You will need
Set up the space
- Everyone should get into pairs or groups of three.
- Each team should use furniture and other items in their meeting place to build obstacles around the room. It’s up to them what they use – get creative with tables, cones, or boxes. Just make sure not to use anything that’s could break easily or hurt anyone. Everyone should keep any real fire exits clear.
Learn what to do
Does anyone know what to do if they discover a fire in their home? The person leading the activity should help everyone understand what to do:
- Most importantly, keep calm.
- Raise the alarm: shout ‘fire!’ or set off the fire alarm (if there is one).
- Get out quickly and efficiently while staying safe. If you’re in a building with lifts, don’t use them.
- If there’s smoke, keep low to the ground where the air is clearer.
- Call 999 as soon as you’re clear of the building. Stay out of the building until the fire service say you can return.
- Most buildings have an assembly point to meet at if there’s a fire. If there isn’t one, stay clear of the fire but go somewhere you’ll be noticed when the fire service arrives.
- If you’re trapped in a room, stuff pillows or sheets around the bottom of the door to stop smoke getting in. Open a window, and wave a sheet (or something similar) to show the emergency services where you are.
Practise an escape
- Everyone should get back into their teams. The teams should spread out around the room.
- From where they're standing, everyone should plan an escape route in their heads. Where will they get out? How will they get there?
- The first person in each team should put on a blindfold. They should try to navigate the route they’ve planned, keeping low to the ground just like they would if the room were filled with smoke.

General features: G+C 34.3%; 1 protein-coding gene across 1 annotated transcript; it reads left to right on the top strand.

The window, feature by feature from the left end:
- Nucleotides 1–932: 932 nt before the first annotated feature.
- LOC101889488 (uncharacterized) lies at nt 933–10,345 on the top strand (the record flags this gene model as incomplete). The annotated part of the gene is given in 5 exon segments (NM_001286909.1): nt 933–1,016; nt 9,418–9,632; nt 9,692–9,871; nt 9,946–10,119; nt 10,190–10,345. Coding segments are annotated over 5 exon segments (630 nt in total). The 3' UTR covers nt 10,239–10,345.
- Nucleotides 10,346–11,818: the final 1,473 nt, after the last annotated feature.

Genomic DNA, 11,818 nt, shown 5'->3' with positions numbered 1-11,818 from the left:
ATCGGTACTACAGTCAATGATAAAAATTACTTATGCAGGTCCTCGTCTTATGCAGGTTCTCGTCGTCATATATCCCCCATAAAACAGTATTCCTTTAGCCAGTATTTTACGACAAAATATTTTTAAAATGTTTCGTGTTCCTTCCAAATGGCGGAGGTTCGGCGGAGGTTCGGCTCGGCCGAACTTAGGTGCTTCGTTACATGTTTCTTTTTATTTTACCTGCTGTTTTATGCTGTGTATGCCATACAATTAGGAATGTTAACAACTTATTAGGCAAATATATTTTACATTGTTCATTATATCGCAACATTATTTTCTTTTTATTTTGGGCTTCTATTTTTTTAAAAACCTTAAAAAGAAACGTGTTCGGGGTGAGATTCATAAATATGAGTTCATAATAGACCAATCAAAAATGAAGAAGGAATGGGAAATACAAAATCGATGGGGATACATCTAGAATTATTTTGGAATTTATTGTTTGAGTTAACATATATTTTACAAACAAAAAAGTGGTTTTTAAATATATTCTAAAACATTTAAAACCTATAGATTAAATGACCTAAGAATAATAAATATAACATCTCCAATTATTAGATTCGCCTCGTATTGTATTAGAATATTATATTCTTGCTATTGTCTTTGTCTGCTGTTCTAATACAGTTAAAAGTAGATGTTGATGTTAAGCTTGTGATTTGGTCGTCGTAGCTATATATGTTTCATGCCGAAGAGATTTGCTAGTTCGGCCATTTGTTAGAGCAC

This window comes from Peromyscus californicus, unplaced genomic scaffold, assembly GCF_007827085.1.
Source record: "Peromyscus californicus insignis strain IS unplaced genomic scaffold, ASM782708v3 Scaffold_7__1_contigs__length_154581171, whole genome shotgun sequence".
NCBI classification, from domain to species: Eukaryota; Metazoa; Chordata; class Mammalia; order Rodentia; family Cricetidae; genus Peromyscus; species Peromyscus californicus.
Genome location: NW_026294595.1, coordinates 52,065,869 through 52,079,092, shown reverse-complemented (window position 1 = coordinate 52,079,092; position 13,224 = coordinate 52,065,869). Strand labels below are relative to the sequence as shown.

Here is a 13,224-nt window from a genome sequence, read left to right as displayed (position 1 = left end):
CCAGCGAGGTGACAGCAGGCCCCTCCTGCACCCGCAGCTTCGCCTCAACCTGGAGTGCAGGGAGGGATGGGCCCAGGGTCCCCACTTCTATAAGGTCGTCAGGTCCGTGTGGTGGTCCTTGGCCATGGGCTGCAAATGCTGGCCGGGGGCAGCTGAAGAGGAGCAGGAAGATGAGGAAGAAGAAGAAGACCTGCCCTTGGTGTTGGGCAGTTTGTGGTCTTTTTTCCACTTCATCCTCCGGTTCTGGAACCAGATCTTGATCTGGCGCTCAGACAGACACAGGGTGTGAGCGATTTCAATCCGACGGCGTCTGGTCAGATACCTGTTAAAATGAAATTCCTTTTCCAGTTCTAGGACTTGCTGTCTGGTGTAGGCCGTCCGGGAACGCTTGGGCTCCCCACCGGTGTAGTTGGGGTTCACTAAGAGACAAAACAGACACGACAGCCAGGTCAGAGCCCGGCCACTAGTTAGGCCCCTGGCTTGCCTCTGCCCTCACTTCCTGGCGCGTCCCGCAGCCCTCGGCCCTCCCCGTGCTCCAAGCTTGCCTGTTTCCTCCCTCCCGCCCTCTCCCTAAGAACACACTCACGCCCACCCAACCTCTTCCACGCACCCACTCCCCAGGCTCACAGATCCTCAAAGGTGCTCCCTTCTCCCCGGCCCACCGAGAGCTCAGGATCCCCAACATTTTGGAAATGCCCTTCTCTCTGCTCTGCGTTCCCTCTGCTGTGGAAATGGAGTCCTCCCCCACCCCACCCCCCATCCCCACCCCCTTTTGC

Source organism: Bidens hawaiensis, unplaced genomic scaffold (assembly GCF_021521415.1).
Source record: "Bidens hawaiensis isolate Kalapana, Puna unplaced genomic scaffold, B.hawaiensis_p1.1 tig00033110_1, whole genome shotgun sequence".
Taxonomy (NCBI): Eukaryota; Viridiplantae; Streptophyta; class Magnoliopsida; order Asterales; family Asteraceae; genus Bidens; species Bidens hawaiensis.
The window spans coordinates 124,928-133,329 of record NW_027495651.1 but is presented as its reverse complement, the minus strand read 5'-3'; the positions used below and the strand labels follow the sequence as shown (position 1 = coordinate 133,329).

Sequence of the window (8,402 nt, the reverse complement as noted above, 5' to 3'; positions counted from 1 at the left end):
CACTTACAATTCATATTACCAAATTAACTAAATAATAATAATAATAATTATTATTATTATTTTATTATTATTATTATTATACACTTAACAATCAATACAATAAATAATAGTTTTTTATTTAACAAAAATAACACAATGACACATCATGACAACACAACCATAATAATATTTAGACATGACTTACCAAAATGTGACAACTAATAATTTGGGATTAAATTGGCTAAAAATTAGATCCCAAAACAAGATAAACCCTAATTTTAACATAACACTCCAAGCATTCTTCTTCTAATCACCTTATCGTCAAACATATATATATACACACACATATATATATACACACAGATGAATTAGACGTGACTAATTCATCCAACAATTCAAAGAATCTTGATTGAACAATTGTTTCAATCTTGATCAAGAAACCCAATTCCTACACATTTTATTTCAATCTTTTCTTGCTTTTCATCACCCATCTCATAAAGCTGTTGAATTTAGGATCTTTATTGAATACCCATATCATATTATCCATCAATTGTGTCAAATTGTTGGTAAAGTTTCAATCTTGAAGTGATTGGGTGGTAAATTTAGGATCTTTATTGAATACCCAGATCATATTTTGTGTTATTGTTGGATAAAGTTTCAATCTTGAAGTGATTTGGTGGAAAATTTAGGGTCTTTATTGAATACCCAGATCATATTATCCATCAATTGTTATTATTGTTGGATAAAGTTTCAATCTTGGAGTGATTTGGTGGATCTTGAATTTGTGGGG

- Meanwhile, the rest of their team should make sure they don’t bump in to anything. They should offer directions if the blindfolded person gets stuck.
- Once they reach the exit, the blindfolded person should take off their blindfold and celebrate their safe escape.
- Everyone should return to where they were standing in step two, and repeat steps two to five with a different person blindfolded.
- Once everyone’s had a turn at being blindfolded, everyone should tidy up the obstacles.
- Everyone should try to navigate an escape route while blindfolded again. How much easier was it to get out when there weren’t obstacles in the way?
Plan your escape
- Everyone should imagine the layout of their home. They could jot it down on paper if that helps them to visualise it.
- Everyone should create an escape plan for themselves and the people they live with. How would they get out if there were a fire?
- Everyone should take their escape plans home and share them with the people they live with. They should talk about fire safety, share all they’ve learned, and agree how they’d evacuate their home in an emergency.
- Everyone should bring their escape plans to the next meeting and share them.
This activity was all about developing the skills to stay safe in an emergency situation. What’s the most important thing people learned in this activity? People’s answers will be different depending on what they already knew – but the most important thing to remember in a fire is to stay calm and raise the alarm. Knowing how to act in an emergency is an essential skill and it could even save lives. Why is it important to have a clear plan (even if it seems really obvious)? Obstacles and decreased vision can make it seem trickier, and it’s also easier to stay calm if you’re following a plan you made before the emergency began. Everyone should make sure that the people they live with know what to do in an emergency and that exits and walkways are kept clear.
- Heavy and awkward objects
Don’t lift or move heavy or awkward items without help. Break them down into smaller parts if possible.
Provide some light, so the environment isn’t completely dark. Everyone must be able to see others and move around the area safely.